"Many firms are being supported by equity injections (crowdfunded by retail investors), but given their high cash burn, it is simply a matter of time before they too fail."
The abundance of peer-to-peer (P2P) lenders offering high yielding loans has been recently getting the attention of regulators.
Many P2P lenders target unsophisticated retail investors who can invest as little as £100. There is a relatively high cost to on board small investors, such as handling customer calls, know your client and anti-money laundering requirements.
There have been dozens of P2P failures, but Lendy’s closure has shocked the industry. It was a high-profile P2P lender, accruing more than £160m on its loan book and by the time the administrators were called, £90m was believed to be in default.
Many firms are being supported by equity injections (crowdfunded by retail investors), but given their high cash burn, it is simply a matter of time before they too fail. Some P2P providers offer woefully inadequate provision funds which give a false sense of security. When Collateral collapsed last year, it emerged that they did not have the correct regulatory permissions.
Profitability aside, there is a fundamental issue with most P2P firms. They are just a data intermediary between borrowers and lenders, rather than a financial intermediary. They earn fees based on volume of transactions, regardless of the underlying loan performance, whereas financial intermediaries, such as banks have obligations to repay depositors when loan investments go bad.
Without this alignment of interest, the level of due diligence performed during the underwriting process is limited and the onus is on the investors to understand the risks and read the terms and conditions. Many investors who are keen to sign up, do not bother reading the small print, which is usually signed electronically at the click of a button. Often, investors are unaware of the risks they may be facing.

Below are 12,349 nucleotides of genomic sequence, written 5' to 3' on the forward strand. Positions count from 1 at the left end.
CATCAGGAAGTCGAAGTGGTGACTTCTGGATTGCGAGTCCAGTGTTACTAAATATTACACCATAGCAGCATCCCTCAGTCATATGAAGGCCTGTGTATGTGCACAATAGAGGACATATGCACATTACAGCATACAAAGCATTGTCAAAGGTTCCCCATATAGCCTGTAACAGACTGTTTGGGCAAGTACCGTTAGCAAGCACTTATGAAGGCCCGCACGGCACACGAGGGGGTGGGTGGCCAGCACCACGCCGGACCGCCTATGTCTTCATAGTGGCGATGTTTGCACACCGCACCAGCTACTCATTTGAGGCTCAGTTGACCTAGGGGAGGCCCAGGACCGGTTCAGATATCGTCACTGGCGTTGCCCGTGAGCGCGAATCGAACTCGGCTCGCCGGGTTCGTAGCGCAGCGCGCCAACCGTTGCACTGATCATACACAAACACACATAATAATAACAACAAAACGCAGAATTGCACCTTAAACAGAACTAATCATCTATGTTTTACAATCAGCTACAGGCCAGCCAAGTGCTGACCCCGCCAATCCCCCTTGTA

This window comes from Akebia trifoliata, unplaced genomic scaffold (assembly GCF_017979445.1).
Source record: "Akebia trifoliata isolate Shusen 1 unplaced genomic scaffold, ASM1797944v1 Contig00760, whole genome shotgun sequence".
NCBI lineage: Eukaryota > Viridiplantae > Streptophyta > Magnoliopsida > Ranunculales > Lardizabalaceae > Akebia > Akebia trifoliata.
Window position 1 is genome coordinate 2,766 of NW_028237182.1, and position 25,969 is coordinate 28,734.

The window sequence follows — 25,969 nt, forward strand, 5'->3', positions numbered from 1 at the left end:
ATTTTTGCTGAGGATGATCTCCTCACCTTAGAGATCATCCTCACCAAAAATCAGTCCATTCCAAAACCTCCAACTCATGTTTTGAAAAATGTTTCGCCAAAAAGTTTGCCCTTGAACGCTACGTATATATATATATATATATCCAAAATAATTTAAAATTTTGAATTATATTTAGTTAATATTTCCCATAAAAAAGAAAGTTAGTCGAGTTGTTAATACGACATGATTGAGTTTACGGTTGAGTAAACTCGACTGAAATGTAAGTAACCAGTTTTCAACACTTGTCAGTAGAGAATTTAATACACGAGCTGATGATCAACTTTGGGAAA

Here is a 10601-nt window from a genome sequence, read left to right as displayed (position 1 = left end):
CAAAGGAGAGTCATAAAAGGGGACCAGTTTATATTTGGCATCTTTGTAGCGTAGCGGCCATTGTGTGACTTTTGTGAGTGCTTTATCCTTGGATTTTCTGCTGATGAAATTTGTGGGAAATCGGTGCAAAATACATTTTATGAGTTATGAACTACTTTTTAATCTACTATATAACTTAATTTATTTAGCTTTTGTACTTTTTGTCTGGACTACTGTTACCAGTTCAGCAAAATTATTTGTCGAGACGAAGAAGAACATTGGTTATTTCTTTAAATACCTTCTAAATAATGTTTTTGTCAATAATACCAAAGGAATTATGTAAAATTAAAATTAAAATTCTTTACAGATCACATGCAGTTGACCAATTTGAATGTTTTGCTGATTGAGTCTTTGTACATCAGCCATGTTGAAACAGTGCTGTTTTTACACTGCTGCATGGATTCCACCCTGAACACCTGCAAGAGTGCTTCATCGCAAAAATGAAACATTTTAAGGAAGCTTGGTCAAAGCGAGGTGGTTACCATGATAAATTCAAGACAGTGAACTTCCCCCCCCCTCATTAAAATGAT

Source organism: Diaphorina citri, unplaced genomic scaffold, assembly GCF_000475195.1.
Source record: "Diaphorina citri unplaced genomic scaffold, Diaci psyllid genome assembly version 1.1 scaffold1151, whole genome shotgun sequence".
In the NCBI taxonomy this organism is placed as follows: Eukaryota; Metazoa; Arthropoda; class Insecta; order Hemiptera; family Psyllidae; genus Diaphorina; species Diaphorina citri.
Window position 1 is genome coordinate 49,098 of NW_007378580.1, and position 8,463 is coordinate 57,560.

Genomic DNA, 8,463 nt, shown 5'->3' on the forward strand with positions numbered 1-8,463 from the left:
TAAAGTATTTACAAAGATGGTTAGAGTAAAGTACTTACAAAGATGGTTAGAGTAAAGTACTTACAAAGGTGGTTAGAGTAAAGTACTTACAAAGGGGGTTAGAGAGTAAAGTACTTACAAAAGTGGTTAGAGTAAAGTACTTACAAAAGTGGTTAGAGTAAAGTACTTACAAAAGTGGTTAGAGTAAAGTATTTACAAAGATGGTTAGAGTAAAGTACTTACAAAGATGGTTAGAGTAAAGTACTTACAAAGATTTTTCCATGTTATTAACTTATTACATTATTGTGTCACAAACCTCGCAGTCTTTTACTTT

Clearly, more needs to be done to protect investors. Recent regulatory changes to protect investors include a cap on investor wealth in such investments. However, minimum standards of underwriting criteria should be introduced by the FCA (e.g. valuation methodology, borrower’s solicitor requirements etc) so that investors’ risks are managed.
In Germany for example, a banking licence is required by all lending firms. Obtaining this is a more thorough process to check that the lender’s systems and staff are appropriate.
Default rates are currently artificially low as at the end of a loan term, borrowers easily jump ship to another P2P lender eager to lend money. The shortage of good quality loan opportunities means that small P2P players, who have no established broker relationships, will end up lending on risky assets and borrowers. Both borrowers and brokers are wary of the ability of P2P lenders’ ability to raise a sufficient quantum of funds, within the timescales required.
Furthermore, the weak underwriting process of some P2P firms means that they are mispricing the loans, so ultimately the investors are insufficiently compensated. P2P firms have not been in existence before the 2007 crisis, so like a game of musical chairs, when the credit cycle turns, no one wants to be holding the loans when the music stops.